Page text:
When we have been hurt, sometimes the idea of letting go of resentment may seem dismissive of the pain we suffered. However, healing resentment is never about minimizing or dismissing what we experienced. If you have been hurt, whether physically, mentally, or emotionally, the pain you felt was real. Healing resentment comes as we open compassionately and see it in full, so that we can ultimately ease our suffering.

We first began to touch on resentment last fall, as we investigated the “blame trap” and how it kept us from inner peace. Now, for the sake of our own healing as well as peace in the world, let’s look more deeply into the nature of resentment.

Since my first language is French, I find myself reminded, each time I hear the word “resentment”, of its Latin root:
Re – to do over again
Sent – to feel

Resentment is like a broken record. We feel painful emotions over and over again that keep us tied to our past. For some reason, our ego has us convinced that this is a good thing to do. It may give us a sense of temporary power. It may feel as though we are somehow getting back at someone we feel has hurt us. But as we re-sent, feeling painful feelings repeatedly, ultimately, we suffer.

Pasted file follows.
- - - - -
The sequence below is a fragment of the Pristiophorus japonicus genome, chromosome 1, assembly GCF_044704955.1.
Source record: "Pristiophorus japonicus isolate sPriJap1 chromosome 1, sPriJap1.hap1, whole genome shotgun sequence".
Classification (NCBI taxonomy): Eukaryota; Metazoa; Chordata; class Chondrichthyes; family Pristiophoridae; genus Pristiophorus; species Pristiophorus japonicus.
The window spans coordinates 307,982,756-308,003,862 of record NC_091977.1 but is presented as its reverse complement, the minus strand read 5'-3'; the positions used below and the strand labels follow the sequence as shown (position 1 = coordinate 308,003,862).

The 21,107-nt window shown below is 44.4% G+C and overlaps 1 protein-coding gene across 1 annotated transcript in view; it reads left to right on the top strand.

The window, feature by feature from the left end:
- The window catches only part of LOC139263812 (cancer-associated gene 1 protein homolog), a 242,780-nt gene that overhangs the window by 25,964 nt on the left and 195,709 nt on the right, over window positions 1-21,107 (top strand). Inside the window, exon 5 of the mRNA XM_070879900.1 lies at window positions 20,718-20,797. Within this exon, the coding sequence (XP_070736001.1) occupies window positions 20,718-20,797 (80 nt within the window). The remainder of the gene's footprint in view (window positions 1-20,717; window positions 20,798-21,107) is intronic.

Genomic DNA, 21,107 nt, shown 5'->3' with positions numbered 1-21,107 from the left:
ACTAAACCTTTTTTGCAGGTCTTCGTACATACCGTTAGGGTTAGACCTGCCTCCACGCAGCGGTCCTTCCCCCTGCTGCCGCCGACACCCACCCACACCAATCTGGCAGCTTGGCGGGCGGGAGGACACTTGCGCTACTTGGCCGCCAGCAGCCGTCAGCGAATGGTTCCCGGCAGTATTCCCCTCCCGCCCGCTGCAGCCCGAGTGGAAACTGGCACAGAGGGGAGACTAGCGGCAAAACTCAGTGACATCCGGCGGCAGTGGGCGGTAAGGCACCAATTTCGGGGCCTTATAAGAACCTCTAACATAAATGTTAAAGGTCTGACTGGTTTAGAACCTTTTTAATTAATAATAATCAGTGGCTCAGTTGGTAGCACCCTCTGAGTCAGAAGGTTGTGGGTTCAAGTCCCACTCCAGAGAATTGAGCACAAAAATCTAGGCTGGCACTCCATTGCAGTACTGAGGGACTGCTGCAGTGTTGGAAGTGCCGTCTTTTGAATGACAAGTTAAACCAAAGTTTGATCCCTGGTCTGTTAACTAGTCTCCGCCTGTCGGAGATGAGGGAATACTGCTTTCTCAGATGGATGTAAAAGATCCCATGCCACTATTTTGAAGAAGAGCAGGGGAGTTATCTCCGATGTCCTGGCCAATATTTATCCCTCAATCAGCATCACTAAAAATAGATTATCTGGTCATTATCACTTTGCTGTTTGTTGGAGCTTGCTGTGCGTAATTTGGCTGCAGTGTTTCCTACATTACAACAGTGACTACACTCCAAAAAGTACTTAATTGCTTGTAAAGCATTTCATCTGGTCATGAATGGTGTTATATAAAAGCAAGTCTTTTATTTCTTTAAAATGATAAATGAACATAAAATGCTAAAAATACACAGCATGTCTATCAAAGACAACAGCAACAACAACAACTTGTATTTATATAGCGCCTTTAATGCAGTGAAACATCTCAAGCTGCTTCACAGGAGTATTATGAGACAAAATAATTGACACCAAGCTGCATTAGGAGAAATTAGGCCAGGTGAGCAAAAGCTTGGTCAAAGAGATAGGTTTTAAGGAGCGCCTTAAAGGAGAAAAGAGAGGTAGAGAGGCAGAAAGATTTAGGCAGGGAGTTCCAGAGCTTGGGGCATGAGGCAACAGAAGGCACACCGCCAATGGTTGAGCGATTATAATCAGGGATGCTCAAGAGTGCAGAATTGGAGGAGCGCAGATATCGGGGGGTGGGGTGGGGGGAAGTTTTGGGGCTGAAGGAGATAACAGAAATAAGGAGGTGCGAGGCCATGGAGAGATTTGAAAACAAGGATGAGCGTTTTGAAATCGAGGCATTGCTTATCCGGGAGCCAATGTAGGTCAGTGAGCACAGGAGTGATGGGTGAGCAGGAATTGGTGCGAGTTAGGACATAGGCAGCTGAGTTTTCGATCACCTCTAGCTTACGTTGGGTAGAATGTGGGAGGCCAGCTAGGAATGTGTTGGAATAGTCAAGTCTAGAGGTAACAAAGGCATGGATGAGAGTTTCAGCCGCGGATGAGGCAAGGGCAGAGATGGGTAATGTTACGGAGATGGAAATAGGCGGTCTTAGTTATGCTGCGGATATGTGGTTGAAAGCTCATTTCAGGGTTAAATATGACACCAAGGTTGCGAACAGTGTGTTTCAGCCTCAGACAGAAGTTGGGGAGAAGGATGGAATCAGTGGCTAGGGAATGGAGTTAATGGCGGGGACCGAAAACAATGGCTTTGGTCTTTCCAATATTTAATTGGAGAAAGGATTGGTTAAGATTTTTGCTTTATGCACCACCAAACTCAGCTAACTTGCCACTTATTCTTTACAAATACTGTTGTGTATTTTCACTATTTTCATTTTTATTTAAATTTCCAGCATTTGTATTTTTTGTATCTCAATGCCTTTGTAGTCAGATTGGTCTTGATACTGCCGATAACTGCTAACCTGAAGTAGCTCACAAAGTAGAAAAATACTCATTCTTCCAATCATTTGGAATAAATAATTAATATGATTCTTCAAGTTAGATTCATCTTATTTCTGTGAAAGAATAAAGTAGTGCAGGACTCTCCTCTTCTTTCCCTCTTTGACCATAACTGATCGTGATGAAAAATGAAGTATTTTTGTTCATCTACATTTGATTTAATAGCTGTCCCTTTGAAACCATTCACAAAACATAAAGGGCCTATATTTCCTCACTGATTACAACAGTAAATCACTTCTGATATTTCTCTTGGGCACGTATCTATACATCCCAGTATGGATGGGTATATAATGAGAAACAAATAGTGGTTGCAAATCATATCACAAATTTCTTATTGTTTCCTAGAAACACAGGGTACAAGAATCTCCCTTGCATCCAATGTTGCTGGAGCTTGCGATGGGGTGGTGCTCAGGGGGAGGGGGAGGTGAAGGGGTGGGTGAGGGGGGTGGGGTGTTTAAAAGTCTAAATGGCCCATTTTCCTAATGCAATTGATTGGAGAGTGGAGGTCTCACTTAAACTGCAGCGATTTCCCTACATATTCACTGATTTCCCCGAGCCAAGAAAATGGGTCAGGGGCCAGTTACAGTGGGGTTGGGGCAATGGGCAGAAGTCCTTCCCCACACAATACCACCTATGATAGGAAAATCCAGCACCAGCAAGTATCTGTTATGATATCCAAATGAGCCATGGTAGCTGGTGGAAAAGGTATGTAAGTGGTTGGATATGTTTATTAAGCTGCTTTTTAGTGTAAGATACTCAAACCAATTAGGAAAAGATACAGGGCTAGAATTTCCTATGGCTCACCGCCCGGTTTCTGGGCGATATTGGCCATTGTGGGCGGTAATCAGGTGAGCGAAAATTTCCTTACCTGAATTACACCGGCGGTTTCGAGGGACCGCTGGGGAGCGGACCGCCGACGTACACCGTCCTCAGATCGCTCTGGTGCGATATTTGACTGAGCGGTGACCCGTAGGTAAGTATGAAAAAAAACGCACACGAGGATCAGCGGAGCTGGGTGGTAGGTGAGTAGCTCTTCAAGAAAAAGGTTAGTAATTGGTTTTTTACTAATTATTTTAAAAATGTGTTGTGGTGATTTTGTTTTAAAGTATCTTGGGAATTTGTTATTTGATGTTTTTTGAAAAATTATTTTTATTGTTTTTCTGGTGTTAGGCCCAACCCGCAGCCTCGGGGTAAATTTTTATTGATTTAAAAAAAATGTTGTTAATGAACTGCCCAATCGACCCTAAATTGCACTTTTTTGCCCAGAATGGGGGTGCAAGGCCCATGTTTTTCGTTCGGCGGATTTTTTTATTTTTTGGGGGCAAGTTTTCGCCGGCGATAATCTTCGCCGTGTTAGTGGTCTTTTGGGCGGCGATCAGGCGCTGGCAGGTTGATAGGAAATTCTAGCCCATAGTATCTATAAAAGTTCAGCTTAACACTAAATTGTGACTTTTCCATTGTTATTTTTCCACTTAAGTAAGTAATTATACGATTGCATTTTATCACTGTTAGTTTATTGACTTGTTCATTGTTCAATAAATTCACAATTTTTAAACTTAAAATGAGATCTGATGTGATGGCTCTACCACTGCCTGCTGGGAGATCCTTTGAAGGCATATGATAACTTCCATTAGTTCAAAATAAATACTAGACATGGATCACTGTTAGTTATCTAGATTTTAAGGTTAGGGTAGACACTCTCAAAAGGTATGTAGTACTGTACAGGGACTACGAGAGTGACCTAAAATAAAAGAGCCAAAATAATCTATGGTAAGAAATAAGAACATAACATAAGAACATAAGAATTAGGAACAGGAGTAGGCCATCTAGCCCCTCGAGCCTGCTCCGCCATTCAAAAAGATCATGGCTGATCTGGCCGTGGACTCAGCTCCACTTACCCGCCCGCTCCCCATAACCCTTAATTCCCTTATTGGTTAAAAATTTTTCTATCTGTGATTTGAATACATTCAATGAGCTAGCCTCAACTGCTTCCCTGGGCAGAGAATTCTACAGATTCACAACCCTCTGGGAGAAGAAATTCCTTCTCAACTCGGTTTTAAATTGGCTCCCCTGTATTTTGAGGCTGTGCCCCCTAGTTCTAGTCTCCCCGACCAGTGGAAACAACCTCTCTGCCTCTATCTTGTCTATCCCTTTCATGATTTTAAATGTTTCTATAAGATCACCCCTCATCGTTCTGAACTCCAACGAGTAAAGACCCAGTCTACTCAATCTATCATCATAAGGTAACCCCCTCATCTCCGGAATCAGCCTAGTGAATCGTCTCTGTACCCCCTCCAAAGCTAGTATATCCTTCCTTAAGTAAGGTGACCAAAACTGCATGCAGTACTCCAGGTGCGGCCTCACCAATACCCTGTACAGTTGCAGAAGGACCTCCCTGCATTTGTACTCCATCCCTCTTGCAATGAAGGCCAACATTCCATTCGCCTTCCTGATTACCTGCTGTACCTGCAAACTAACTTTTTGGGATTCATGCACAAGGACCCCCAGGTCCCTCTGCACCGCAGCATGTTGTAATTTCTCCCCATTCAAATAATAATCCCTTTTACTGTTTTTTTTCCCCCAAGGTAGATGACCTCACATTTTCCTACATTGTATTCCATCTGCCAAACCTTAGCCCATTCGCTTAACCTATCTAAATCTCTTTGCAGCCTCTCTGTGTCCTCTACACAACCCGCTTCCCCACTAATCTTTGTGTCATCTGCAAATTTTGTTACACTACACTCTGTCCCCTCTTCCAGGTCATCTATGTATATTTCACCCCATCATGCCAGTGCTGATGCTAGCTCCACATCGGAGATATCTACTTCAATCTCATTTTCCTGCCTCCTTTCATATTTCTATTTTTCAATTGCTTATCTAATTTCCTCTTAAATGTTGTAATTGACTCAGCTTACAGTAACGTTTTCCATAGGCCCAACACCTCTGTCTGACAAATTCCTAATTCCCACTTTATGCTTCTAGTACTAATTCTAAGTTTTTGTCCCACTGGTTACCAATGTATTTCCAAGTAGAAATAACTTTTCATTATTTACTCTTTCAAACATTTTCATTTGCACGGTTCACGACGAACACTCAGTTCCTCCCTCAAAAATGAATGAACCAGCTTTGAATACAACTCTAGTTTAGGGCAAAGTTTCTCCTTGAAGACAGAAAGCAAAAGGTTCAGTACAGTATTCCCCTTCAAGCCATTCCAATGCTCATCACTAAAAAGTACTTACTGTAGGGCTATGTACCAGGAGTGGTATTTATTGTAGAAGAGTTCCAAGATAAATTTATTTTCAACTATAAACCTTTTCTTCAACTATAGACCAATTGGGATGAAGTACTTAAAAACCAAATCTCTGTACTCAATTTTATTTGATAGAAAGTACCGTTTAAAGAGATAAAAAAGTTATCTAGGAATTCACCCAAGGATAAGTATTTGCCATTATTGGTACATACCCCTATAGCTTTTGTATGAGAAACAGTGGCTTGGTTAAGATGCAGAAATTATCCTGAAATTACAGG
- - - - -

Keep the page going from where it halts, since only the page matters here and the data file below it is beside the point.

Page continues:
Psychologists say that our brains do not really discern between present events and past memories. When we replay painful incidences in our minds, our brains react by triggering stress chemicals into our bloodstream as though those events are actually happening. We literally recreate trauma, and damage ourselves again.

If we take it one step further, because we are all connected, as we hold onto this pain, we contribute painful thoughts and intentions to the atmosphere. This affects everyone, not just ourselves and the ones we may resent, but even those we feel we love. Preoccupied with the past, we are less available to meet the fullness of the moment.

We may not wish to think that holding on to the idea of being ill-treated is to take from the world. Yet is it not the case? We have recently been exploring the way COVID-19, and all viruses in general, take from life. Resentment also takes. It diverts the flow of life and is a form of toxic energy sucking. It holds people captive in our imagination about a wrongdoing we have perceived. Instead of moving to resolution, resentment remains in an eddy that does not return to flow, healing or forgiveness. When we hold onto it, we are repeatedly feeding the past. Stuck in divisive thinking, we cannot receive any soul nourishment. Because we are out of the present moment, we lose access to the abundant now.